“He’s sort of described as the Chinese Robert Frost and his poetry, I think, is very appealing to white Americans because it just presents the East and China in the way they want to understand it as exotified and very distant where they don’t feel implicated,” Chou explained.

    “So he writes poems about teacups and rivers and things like that,” Chou continued. “(Ingrid) has no real interest in him. She was basically coerced into studying him. So because of that and the fact that he’s been over-researched, she doesn’t know what to say and has been struggling for four years.”

    Ingrid’s adviser, Michael Bartholomew, intimidates her into writing her dissertation about Xiao-Wen Chou. It’s in Bartholomew’s interest to do so as the head of Barnes University’s East Asian studies department. He tells her she has to do her dissertation on the poet if she wants tenure; and if she doesn’t, her life will be miserable.

    “Researching someone canonical like Chou is the only way, and he tells this story about how adjuncting without health insurance is so horrifying and how his student pulled out her own molar because she didn’t have dental insurance.”

    Ingrid’s fiancé, Steven Greene, is white, and Ingrid has this complicated relationship with white men. She has only ever dated white men. She eventually discovers Greene has a secret folder on his computer which contains photos of all of his Asian ex-girlfriends. This causes a lot of emotional turmoil for Ingrid.

    “It throws their entire relationship into question because she now has to ask herself, ‘Oh, do you actually love me for who I am on the inside? Or do you really see me as a set of interchangeable parts?’” Chao explained.

    “It was important for me to explore this type of relationship that is very ubiquitous,” she said. “And I think with a lot of my Asian friends, we’ve talked about the fear of being fetishized and how it truly messes you up in a lot of ways.”

    Ingrid has very nuanced and relatable relationships with her best friend, Eunice Kim, and her nemesis, Vivian Vo.

    Chao said “people have referred to them as the trifecta of Asian women in the novel.”

    She wrote three versions of her novel. Eunice and Vivian only appeared in the last.

    “I realize now how necessary they are because I think it is important to show, in a way, they’re sort of different facets of who Ingrid could be.”

    As Ingrid starts to gain a better understanding of things, she could become radicalized and be more like Vivian, Chou explained. Or if Ingrid could become less anxious and less paranoid, she could be more like Eunice. Even though Eunice knows they live in a damaged system, she is still able to have fun and enjoy herself.

    “It was important for me to have these different Asian female characters, also with very different politics,” Chou said. “It was just important to show we’re obviously not a monolith. We come with all different backgrounds and beliefs, and often they jar against each other.”

    Taking what is learned and applying it ‘to my own life’

    The first time Chou studied creative writing was as an undergrad. It seemed to her like it was just a fun class. But in retrospect, she realized every one of the characters she created were white. She was trying to copy what she was being taught — work by revered writers such as Raymond Carver, Flannery O’Connor and James Joyce.

    “I guess I didn’t even understand how to take what I was learning in class and apply it to my own life,” she explained.

    “It was just like, ‘Oh, well, I will now write a short story about rural, poor white people.’ And that’s what I was doing, and I think I realized I was like, ‘Oh, this must be working because my teachers would really like it.’ I think purely because I just learned the beats of ‘Oh, this is what is thought of as great American literature.’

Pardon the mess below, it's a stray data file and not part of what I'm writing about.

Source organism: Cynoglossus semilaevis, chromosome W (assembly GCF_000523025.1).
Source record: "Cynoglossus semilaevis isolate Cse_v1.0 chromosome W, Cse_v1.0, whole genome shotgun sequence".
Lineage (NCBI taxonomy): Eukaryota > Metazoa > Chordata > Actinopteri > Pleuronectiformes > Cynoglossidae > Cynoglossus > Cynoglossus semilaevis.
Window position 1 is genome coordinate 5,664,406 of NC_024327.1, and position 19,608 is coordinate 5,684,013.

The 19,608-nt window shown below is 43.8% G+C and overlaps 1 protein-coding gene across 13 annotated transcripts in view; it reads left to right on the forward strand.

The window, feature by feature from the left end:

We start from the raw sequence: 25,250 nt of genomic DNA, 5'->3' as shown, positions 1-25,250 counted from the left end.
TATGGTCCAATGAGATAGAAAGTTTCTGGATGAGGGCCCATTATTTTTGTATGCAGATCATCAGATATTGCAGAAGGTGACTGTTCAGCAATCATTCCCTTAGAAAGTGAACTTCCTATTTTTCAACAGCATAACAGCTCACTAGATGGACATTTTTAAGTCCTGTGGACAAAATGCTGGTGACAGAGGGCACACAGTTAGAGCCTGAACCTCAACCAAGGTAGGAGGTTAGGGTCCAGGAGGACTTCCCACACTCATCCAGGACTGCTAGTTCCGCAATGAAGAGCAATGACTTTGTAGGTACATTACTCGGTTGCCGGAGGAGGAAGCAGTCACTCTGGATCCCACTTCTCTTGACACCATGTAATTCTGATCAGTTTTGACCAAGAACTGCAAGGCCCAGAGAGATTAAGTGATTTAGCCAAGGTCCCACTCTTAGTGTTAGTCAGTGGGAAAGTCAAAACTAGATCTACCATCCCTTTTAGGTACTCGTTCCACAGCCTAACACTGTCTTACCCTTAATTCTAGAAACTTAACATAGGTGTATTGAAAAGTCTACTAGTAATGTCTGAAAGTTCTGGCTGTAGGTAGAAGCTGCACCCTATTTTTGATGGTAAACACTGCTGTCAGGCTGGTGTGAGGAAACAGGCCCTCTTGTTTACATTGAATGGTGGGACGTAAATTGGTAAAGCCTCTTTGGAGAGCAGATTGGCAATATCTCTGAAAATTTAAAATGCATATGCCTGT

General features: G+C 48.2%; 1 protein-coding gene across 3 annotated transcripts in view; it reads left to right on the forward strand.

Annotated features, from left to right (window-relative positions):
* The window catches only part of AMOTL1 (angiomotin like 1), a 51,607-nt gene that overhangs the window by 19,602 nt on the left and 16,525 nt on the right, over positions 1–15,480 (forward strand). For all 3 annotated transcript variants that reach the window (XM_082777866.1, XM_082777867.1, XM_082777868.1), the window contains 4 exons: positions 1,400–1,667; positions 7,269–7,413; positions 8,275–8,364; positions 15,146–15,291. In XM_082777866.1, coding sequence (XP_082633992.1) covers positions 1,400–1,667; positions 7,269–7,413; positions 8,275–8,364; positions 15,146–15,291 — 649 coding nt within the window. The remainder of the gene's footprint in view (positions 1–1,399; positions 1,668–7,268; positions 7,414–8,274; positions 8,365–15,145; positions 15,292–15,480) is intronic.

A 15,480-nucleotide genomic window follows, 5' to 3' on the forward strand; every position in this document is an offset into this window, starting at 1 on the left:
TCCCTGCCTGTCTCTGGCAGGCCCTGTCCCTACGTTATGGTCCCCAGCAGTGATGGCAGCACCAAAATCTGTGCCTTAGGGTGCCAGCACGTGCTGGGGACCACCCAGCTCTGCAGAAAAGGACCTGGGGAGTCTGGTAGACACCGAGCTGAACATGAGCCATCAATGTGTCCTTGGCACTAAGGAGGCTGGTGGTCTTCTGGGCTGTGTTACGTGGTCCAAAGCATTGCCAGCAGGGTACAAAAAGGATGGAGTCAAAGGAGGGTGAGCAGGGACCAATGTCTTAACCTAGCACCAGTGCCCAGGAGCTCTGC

I think at that age, I would have felt too afraid to write about people like me in stories that are similar to my own life, I think because I didn’t want to draw attention to being Asian in a way. I was so afraid of being stereotyped.”

    Chou recently wrote an essay for The Cut that went viral.

    She wrote the very first draft of the essay in 2015, when she fell into an online rabbit hole: Chou discovered terrifying forums and blogs in which white men would discuss Asian women.

    “It was as if we didn’t really exist, like they were so open without fear of ever being found out,” she recalled.

    “The honesty was brutal because it’s anonymous, right? None of them are using their real names,” she said. “And there was another link to this website that just collected news articles of white men murdering Asian women. Most of the time, they were not strangers, right? So they were either girlfriends, wives or they were seeing sex workers.”

    I became haunted by that. Deeply haunted,” she continued. “(I) was even physically unwell from reading (about) all the murders, and the first iteration of the essay is just these men speaking for themselves, so I would copy and paste their words exactly. I wouldn’t change a thing, and then I would just put a summary of the murder.”

    Editors told Chou they could not publish this version because it was too violent and too triggering. She agreed.

    Chou resumed working on the essay again in March 2021 after the Atlanta shootings.

    “Now I feel like I had had some distance and the shootings had just confirmed this feeling like I was being gaslit,” Chou explained. “I’m trying to tell you this phenomenon, this intersection of violence and fetishization exists. But why is no one listening? And then I think in 2021, I was like, “OK, I think some people are starting to see this.’”

    “And so I started writing. And then the essay actually kept evolving some more because there were more attacks against Asian women.”

Episode Credits

  • Doug Gordon Host
  • Adam Friedrich Producer
  • Steve Gotcher Producer
  • Steve Gotcher Technical Director
  • Sarah Polley Guest
  • George Pelecanos Guest